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 "Prostate Cancer Rates in Black Males"

Men's Health > Prostate Cancer > Prostate Cancer Rates in Black men

Rates in the Black Male Population

African American men are 60 percent more likely to get prostate cancer than whites. They're also twice as likely to die from it than any other group. For years those numbers puzzled researchers, but scientists have made a discovery that may help explain why the risks are so high.

After being diagnosed with prostate cancer, Percy Smith knew he wanted to volunteer for the hospital where he was treated. He says he's alive today partly because of the treatment he received at the hospital and partly because of his wife. Knowing African Americans are at a greater risk for prostate cancer, she insisted he get checked.

"She never understood it, I never understood it. I asked doctors and they say they didn't know why, said Percy.

But now, for the first time they just might ...

Doctor Jim Mohler of Roswell Park Cancer Institute in Buffalo has discovered a crucial difference in the prostates of African Americans.

All men have what are known as androgen receptor proteins - they are the receptors for the hormones that regulate male traits like facial hair and baldness. But Doctor Mohler has found that the levels of those proteins are 22 percent higher in the prostates of African Americans than in whites. And even more striking, they are 81 percent higher in the prostate cancers of African Americans.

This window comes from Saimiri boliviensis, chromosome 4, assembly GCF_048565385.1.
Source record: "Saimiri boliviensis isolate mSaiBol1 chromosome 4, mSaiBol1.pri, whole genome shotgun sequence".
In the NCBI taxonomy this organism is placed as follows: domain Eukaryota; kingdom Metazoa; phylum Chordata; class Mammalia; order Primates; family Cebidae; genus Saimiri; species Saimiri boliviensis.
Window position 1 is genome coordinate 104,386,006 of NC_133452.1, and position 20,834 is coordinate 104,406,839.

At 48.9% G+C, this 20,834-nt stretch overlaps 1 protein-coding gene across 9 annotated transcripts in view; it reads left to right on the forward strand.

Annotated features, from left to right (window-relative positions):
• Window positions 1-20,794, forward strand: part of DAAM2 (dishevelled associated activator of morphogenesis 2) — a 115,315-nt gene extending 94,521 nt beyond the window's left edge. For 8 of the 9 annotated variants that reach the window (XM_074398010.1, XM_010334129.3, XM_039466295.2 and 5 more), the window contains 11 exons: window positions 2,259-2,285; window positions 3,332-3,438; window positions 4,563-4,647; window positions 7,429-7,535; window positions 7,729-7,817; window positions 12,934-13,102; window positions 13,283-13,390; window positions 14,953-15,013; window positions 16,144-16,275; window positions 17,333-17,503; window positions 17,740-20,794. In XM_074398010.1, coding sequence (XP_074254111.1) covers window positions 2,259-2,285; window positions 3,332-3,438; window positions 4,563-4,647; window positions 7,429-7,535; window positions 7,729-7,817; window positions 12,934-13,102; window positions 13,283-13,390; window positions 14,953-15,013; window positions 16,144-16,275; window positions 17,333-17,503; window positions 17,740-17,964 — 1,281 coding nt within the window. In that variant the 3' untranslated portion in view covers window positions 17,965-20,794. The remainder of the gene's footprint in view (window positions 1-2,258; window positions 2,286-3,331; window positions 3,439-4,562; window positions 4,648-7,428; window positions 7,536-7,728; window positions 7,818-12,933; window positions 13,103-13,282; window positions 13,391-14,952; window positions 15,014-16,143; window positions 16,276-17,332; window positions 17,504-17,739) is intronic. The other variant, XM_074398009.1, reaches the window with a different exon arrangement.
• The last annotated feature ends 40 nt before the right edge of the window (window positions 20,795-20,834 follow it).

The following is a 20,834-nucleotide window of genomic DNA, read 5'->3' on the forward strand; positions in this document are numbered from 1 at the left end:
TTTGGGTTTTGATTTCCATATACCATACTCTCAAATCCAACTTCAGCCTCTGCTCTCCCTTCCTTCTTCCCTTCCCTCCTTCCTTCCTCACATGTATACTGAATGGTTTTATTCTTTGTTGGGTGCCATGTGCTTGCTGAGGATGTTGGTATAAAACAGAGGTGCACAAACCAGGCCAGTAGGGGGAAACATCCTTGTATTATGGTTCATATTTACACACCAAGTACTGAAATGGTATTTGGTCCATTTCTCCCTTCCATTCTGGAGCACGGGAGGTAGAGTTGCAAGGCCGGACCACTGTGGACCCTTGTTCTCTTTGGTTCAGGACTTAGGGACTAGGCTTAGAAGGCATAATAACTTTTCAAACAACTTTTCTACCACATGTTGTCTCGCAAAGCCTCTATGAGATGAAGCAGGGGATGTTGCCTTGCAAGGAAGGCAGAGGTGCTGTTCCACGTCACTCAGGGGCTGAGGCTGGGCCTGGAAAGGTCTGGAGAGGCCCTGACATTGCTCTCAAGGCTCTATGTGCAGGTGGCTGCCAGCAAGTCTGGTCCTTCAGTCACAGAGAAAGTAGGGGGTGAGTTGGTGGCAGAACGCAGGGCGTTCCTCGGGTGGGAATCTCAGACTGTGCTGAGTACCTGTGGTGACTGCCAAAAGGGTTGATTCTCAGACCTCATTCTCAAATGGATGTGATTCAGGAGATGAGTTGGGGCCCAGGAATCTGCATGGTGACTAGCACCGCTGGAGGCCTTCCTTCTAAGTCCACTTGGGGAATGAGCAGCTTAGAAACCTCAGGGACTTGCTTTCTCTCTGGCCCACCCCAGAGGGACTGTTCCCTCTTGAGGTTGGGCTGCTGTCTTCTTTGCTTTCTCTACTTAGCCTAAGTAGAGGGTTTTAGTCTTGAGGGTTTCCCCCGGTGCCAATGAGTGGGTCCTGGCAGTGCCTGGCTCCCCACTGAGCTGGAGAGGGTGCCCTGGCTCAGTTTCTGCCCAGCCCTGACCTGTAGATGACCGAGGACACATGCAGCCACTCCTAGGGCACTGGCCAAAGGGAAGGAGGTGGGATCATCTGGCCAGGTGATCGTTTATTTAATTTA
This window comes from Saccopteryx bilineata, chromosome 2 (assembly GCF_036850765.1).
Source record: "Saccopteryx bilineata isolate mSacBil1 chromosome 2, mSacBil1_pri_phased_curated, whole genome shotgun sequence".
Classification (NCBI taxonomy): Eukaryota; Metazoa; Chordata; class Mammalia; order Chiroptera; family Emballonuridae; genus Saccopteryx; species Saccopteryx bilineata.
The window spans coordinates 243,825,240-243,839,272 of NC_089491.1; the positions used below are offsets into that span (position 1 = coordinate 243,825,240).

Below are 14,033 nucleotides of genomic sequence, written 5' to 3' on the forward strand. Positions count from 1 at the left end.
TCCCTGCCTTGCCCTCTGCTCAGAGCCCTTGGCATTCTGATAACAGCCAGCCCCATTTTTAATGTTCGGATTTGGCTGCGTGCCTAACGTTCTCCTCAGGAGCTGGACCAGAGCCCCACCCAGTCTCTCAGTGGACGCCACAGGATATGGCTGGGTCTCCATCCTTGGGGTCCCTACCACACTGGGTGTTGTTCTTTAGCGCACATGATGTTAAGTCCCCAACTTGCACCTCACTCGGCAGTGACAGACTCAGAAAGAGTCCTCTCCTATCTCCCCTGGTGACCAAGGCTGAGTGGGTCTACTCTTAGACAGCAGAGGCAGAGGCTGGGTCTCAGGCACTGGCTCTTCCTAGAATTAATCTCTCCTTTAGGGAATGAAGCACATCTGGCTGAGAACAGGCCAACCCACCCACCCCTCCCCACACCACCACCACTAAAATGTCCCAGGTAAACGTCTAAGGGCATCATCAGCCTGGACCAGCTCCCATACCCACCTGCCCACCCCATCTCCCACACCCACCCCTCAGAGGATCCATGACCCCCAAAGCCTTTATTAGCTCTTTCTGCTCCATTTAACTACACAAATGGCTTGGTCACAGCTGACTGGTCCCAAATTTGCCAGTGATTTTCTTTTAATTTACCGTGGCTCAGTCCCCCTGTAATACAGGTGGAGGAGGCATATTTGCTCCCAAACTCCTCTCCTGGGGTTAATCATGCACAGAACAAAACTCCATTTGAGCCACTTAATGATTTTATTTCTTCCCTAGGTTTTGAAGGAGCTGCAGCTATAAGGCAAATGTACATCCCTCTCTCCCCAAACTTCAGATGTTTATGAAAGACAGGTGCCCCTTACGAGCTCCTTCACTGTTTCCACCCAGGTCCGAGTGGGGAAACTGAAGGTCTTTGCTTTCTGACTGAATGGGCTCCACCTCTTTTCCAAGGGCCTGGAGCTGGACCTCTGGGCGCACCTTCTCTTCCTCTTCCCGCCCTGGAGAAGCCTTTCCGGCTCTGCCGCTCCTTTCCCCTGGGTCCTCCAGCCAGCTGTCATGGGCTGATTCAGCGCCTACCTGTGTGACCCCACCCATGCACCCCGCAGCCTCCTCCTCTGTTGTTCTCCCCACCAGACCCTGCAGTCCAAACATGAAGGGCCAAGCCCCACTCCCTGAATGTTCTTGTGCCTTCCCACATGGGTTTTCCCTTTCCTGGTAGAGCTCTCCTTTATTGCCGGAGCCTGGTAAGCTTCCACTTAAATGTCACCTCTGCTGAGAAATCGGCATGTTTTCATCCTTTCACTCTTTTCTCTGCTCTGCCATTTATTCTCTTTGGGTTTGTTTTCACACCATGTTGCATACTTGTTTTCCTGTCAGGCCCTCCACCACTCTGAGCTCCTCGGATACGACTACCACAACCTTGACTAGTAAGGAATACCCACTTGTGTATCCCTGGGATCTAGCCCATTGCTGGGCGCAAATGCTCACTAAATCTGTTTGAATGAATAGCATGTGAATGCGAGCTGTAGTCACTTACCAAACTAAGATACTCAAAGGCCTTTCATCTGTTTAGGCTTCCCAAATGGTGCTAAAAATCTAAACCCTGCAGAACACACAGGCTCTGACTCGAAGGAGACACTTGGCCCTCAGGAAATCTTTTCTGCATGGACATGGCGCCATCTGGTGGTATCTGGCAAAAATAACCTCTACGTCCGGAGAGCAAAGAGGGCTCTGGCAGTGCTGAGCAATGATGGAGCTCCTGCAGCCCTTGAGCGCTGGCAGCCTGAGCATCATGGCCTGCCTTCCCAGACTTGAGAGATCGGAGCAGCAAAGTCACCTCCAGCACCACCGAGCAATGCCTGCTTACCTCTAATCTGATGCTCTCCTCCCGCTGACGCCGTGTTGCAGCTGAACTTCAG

"So what this suggests is that the prostate of an African American can be thought of to be in a 'revved-up' state where it's being stimulated to grow and perhaps develop cancer because of greater stimulation, said Doctor Mohler.

But the over-expression of that protein could lead to more than just cancer - Doctor Michael Wong says it could also lead to the development of new treatments if doctors can pinpoint when the protein becomes active and why.

"Knowing that, we can use that and exploit that to have better therapies, better treatments. We can use that to help us find the cancers for earlier diagnosis, said Doctor Wong.

If prostate cancer is caught early, it can often be treated successfully. It worked for Percy, which is why he is now committed to working for the hospital that played a part in saving his life.

Most men are encouraged to start having prostate screenings around age 50. However, experts recommend African American men begin testing at age 45.

Jim Shaw

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